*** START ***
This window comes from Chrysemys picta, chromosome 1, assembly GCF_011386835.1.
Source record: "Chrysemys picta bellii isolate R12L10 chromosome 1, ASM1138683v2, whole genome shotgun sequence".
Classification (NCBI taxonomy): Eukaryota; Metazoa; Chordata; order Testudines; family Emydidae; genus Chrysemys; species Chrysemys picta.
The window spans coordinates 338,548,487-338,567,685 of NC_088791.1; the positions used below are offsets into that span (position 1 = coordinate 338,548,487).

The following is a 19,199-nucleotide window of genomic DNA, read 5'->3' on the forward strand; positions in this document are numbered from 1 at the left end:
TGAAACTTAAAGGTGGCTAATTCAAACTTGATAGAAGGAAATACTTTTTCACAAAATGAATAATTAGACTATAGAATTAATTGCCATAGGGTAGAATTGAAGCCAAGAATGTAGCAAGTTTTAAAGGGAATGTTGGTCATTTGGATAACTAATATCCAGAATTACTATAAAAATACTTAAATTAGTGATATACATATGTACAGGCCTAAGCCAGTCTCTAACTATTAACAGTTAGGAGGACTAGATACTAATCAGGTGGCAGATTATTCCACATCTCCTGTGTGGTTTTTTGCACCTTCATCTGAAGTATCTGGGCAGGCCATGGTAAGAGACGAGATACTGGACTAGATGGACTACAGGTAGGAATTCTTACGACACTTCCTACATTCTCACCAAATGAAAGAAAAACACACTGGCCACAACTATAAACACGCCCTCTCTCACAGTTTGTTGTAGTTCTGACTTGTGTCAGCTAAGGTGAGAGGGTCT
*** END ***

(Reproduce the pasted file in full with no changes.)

This window comes from Chrysemys picta, chromosome 1, assembly GCF_011386835.1.
Source record: "Chrysemys picta bellii isolate R12L10 chromosome 1, ASM1138683v2, whole genome shotgun sequence".
Classification (NCBI taxonomy): Eukaryota; Metazoa; Chordata; order Testudines; family Emydidae; genus Chrysemys; species Chrysemys picta.
The window spans coordinates 338,548,487-338,567,685 of NC_088791.1; the positions used below are offsets into that span (position 1 = coordinate 338,548,487).

The following is a 19,199-nucleotide window of genomic DNA, read 5'->3' on the forward strand; positions in this document are numbered from 1 at the left end:
TGAAACTTAAAGGTGGCTAATTCAAACTTGATAGAAGGAAATACTTTTTCACAAAATGAATAATTAGACTATAGAATTAATTGCCATAGGGTAGAATTGAAGCCAAGAATGTAGCAAGTTTTAAAGGGAATGTTGGTCATTTGGATAACTAATATCCAGAATTACTATAAAAATACTTAAATTAGTGATATACATATGTACAGGCCTAAGCCAGTCTCTAACTATTAACAGTTAGGAGGACTAGATACTAATCAGGTGGCAGATTATTCCACATCTCCTGTGTGGTTTTTTGCACCTTCATCTGAAGTATCTGGGCAGGCCATGGTAAGAGACGAGATACTGGACTAGATGGACTACAGGTAGGAATTCTTACGACACTTCCTACATTCTCACCAAATGAAAGAAAAACACACTGGCCACAACTATAAACACGCCCTCTCTCACAGTTTGTTGTAGTTCTGACTTGTGTCAGCTAAGGTGAGAGGGTCT